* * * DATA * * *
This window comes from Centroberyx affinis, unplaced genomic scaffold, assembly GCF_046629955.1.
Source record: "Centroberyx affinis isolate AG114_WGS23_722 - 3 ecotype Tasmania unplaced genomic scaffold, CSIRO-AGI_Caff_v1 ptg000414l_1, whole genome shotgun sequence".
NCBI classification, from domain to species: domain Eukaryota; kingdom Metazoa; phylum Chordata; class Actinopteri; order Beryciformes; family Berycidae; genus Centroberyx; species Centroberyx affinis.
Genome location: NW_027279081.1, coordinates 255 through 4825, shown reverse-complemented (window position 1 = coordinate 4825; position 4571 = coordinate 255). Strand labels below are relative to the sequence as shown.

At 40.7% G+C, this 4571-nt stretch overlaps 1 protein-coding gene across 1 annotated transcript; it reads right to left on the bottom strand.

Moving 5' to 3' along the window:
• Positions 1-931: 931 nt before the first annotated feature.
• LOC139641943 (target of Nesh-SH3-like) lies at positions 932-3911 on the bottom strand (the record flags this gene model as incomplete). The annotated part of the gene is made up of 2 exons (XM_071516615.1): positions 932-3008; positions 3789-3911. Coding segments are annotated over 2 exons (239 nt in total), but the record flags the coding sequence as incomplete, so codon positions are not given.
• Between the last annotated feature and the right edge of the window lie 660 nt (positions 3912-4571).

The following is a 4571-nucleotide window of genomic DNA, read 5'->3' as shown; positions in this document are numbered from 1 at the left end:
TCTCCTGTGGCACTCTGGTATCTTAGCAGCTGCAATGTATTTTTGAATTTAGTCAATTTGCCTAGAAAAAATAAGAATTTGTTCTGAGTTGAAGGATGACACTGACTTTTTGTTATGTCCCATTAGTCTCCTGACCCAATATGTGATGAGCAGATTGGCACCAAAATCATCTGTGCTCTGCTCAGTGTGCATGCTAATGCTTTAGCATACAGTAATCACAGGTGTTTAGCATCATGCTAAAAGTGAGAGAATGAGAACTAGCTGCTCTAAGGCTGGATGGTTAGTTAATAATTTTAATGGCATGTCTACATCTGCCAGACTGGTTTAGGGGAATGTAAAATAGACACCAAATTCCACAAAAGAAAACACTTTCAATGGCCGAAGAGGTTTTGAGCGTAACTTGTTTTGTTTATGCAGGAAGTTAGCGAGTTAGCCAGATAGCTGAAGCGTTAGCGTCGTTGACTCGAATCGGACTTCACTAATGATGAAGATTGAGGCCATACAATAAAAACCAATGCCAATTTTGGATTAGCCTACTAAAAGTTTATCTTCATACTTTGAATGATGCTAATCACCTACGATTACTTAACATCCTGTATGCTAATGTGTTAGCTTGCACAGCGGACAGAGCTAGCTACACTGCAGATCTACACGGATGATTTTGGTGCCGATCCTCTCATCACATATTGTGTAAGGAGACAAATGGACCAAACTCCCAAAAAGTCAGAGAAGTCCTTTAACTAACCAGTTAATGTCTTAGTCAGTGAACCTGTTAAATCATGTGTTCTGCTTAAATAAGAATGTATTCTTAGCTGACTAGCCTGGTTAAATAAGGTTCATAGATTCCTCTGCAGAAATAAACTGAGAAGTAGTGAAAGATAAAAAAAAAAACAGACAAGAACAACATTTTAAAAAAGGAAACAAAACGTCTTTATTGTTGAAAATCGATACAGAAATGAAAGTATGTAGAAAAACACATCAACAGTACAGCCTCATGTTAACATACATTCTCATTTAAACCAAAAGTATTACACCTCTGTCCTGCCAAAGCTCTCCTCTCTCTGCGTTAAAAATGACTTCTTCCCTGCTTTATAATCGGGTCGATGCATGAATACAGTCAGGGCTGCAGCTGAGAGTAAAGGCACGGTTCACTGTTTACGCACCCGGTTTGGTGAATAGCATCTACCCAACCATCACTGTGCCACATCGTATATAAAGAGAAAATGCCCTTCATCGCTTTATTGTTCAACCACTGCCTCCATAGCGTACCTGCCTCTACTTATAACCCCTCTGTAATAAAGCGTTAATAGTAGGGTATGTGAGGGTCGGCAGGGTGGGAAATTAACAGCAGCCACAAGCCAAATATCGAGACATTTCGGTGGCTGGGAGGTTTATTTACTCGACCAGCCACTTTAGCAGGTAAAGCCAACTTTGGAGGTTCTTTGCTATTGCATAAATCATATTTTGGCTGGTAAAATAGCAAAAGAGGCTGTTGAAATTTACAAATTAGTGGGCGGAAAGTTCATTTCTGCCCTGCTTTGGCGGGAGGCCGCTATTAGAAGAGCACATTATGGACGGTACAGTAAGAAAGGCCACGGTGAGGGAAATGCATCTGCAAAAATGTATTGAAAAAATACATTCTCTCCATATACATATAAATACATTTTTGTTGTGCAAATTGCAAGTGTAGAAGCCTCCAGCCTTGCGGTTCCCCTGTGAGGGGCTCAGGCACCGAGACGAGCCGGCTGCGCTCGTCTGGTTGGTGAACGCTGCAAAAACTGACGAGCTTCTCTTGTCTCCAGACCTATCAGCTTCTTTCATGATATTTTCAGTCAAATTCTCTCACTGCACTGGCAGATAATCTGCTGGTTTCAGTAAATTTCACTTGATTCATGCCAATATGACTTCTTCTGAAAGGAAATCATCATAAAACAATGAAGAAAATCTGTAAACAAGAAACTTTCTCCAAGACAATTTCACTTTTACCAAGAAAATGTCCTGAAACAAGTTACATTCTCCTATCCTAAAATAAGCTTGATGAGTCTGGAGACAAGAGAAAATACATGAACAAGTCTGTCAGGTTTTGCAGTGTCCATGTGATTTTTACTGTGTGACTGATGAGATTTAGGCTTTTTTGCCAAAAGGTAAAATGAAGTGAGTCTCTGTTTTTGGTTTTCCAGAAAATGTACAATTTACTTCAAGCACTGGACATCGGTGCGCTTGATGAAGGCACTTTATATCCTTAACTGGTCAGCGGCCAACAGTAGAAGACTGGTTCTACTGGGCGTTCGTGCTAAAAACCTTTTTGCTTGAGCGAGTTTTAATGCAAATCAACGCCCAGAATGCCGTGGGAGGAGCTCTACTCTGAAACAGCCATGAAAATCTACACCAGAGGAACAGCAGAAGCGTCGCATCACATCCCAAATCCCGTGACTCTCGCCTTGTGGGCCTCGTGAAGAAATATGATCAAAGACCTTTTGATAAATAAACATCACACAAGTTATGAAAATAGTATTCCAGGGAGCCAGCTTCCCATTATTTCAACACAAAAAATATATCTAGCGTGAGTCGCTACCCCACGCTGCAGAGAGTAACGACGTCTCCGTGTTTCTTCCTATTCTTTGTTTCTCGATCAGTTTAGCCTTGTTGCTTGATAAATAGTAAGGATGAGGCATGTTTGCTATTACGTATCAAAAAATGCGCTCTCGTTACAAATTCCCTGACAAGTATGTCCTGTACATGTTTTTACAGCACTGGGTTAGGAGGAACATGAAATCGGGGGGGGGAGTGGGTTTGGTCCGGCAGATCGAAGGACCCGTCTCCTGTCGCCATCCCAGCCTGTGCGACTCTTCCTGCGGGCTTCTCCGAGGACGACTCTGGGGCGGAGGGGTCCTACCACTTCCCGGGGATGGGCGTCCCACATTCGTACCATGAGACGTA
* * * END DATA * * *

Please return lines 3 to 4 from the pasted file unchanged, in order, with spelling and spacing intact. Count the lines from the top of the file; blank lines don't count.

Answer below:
NCBI classification, from domain to species: domain Eukaryota; kingdom Metazoa; phylum Chordata; class Actinopteri; order Beryciformes; family Berycidae; genus Centroberyx; species Centroberyx affinis.
Genome location: NW_027279081.1, coordinates 255 through 4825, shown reverse-complemented (window position 1 = coordinate 4825; position 4571 = coordinate 255). Strand labels below are relative to the sequence as shown.